Jul 24, 2005
When you were a young and a callow fellow
Yesterday was hot. One of those days so hot that it's literally all anyone can talk about. Heat apparently saps our imaginations. It crowds our brains until even the sight of something truly odd has no purchase. All you can say is how hot you are and how little relief you got from the various remedies you tried. "It was so hot today that I snuck into Ralph's and spent the day in the freezer, sitting on a pallet of ice cream." "I sat in my car and ran the air conditioner until it ran out of gas." "I drank hot tea." (That's what Chinese people do.)
Extremes of weather are peculiar in that way. I guess people are relieved about it. Having something to talk about. When there's a world incident or a noteworthy weather change, all of a sudden, you don't have to sit there in silence, wondering whether the person sitting across from you speaks English anymore. And yet who really cares about current events or the weather or how your family is doing. It's a shame that people don't just say what they're really thinking. Although, if I were to do that, I'd probably have far fewer friends. My brain comes up with monstrous things only I can enjoy.
I forgot that my workshop was over yesterday, so I drove to the building on Santa Monica and opened the door to the room to find another group of people in it. Two of them on stage, clearly offput by my very quiet entrance. I excused myself and stood there in the hallway for a few seconds, processing my error. Then I went to the Smart and Final on Wilshire to buy Red Bull and other things in large quantities. Then I went home to my hot apartment where my dog was in love with me and the sweating became second nature. I've been experiencing the nag of a cold all week. A dry cough and some congestion. I was thoroughly exhausted by late afternoon, so I tried to take a nap. But it was just a series of feverish wakings and discussions with myself about whether I should just lie still or get up and see what's on TV.
In the evening, I picked up my friend Kevin, and we went and got a drink at The Dresden before catching Ron Lynch's new show "The Tomorrow Show" at the Steve Allen Theater. We ran into the impeccably-attired and always-gracious Poubelle Twins, who were attending the same performance, so we all made our way over together when it was appropriate to do so. Then we watched the show. And then it was too late to go anywhere for a drink. The problem with a midnight show. So Kevin and I raced two a.m. to get to Von's and buy booze. We did. But it was no longer of interest to anyone else to share it, so we took it back to his house and sat outside drinking and smoking until nearly five a.m. I told him stories of work. We talked about a sketch he is writing. I offered some suggestions and thought as I was doing so, "Hey, Mary, I guess you DO know a thing or two about writing." And then I was immediately ashamed that I was not writing my own sketch instead of just helping someone else with his. Always an editor, never a bride.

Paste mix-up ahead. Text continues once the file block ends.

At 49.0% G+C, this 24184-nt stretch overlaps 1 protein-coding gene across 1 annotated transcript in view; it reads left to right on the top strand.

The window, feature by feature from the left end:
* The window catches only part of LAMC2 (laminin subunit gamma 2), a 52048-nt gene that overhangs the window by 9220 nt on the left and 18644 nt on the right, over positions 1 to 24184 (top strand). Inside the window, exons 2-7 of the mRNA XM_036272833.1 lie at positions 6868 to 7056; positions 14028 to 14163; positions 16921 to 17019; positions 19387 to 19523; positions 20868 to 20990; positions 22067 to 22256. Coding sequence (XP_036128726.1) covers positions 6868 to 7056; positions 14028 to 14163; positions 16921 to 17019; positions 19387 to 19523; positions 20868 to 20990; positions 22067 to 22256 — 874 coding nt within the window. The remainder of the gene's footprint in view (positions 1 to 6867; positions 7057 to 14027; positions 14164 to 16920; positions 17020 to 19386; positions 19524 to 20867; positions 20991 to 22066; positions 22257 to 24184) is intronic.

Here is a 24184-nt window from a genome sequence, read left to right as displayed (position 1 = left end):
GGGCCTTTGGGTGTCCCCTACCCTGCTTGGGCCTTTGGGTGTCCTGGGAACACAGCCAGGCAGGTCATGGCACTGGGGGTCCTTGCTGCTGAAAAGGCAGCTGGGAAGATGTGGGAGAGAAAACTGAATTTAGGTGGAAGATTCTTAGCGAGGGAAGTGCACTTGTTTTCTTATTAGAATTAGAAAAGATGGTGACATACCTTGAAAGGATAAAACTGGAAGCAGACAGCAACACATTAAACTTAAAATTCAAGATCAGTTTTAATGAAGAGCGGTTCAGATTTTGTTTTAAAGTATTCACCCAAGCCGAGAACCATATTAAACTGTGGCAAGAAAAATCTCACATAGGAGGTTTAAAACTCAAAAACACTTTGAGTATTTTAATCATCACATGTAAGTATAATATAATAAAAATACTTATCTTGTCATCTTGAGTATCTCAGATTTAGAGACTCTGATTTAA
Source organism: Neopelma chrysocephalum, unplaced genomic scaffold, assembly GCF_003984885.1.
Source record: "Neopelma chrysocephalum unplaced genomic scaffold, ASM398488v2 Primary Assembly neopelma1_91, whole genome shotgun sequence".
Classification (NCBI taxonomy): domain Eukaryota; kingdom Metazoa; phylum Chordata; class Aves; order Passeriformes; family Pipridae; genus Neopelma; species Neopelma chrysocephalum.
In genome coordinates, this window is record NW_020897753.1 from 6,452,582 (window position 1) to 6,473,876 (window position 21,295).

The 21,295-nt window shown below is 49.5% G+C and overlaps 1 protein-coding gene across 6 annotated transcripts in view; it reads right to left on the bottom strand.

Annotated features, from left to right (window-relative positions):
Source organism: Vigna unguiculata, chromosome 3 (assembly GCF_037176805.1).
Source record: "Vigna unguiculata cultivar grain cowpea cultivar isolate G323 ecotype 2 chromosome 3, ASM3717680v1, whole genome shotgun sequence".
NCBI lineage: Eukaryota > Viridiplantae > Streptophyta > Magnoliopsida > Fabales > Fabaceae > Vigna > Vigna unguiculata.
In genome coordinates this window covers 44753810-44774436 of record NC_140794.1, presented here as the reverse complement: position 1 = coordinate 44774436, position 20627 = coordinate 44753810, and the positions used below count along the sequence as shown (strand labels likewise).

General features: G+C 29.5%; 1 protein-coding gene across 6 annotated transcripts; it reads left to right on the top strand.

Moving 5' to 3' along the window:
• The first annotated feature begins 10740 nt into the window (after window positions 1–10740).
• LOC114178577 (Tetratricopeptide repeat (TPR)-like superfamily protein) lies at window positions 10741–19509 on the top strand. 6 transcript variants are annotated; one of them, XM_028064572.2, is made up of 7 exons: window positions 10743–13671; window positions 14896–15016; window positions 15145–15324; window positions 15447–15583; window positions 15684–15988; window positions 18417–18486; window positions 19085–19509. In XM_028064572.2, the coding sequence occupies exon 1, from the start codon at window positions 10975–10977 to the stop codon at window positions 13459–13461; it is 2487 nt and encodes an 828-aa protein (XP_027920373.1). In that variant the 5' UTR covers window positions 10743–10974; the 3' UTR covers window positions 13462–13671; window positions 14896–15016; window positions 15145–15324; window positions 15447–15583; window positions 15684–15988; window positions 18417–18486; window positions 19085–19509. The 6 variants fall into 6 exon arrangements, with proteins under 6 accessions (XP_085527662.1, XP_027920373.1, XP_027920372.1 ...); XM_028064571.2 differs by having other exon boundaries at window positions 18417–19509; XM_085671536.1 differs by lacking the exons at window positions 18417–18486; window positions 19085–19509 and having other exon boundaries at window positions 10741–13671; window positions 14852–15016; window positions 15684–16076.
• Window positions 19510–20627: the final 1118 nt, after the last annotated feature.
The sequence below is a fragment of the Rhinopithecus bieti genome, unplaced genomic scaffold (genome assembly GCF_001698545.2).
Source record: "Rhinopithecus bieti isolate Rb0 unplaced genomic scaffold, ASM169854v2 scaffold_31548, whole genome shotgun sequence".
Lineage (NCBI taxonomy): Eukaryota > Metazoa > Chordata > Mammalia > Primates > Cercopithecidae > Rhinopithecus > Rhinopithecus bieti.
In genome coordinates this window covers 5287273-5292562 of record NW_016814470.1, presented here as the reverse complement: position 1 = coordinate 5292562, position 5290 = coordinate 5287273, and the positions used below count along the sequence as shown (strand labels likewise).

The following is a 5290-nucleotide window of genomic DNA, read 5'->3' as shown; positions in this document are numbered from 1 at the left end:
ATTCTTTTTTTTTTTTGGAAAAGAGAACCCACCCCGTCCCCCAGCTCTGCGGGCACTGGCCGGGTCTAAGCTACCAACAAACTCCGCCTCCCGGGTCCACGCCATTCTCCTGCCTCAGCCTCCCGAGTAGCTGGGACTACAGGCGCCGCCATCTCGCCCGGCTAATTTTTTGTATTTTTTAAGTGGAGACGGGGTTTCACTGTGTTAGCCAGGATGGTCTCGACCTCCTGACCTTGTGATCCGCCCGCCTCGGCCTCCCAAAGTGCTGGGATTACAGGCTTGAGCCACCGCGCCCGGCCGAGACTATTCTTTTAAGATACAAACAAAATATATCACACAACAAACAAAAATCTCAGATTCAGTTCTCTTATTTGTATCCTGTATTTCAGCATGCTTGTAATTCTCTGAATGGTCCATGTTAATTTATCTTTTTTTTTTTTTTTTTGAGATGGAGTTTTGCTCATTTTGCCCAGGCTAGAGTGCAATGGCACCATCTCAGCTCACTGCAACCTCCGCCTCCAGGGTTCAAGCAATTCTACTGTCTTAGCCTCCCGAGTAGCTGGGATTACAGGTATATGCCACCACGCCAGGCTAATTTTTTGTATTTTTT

This past week was one of the most taxing ever. My consulting job. My freelance work. My health. My wishes. I ended the escapade feeling bruised and battered. Canceling my plans to go to San Diego to perform. Knowing I wouldn't survive it. Wanting the opportunity to sit still. Knowing that I never take that opportunity when it presents itself. I want to be so much that I'm not. Some of that wanting is so lackluster and unambitious as to be content just going back to what I recently was. I'm not greedy. I could never get away with it.
Try to remember. Try to remember. It's not the right month for it, if you go by the song lyrics. It's never the right month. It's never the right day. It's never the right time. It's never the same for you as it is for me. It's never what I thought it would be or what I keep trying to make it. I'm just scrambling eggs over here. I prefer them over easy, but I'll eat them any way they are served.
Today's not so much cooler than yesterday. It's cloudy out, but still hot and humid. Tornado weather, if we lived in a tornado state, as I said to Krissy a while earlier. Krissy, who recently learned that she is the oven for a little baby bun. I am fearful of change. It has seldom been my ally. Except in extreme retrospect, when you adopt that worldview wherein everything that ever happened to you helped you get to where you are. And that only works when where you are isn't some place you hate. Or some place too hot to stand.
Loren Bouchard was kind enough to send me some photos he took at one of the after-closing hotel room parties we both attended during Comic-Con week. I am not the star of this photo, but I love what I'm saying in it.
Labels: Comic-Con, Krissy, photos
posted by Mary Forrest at 9:31 AM | Back to Monoblog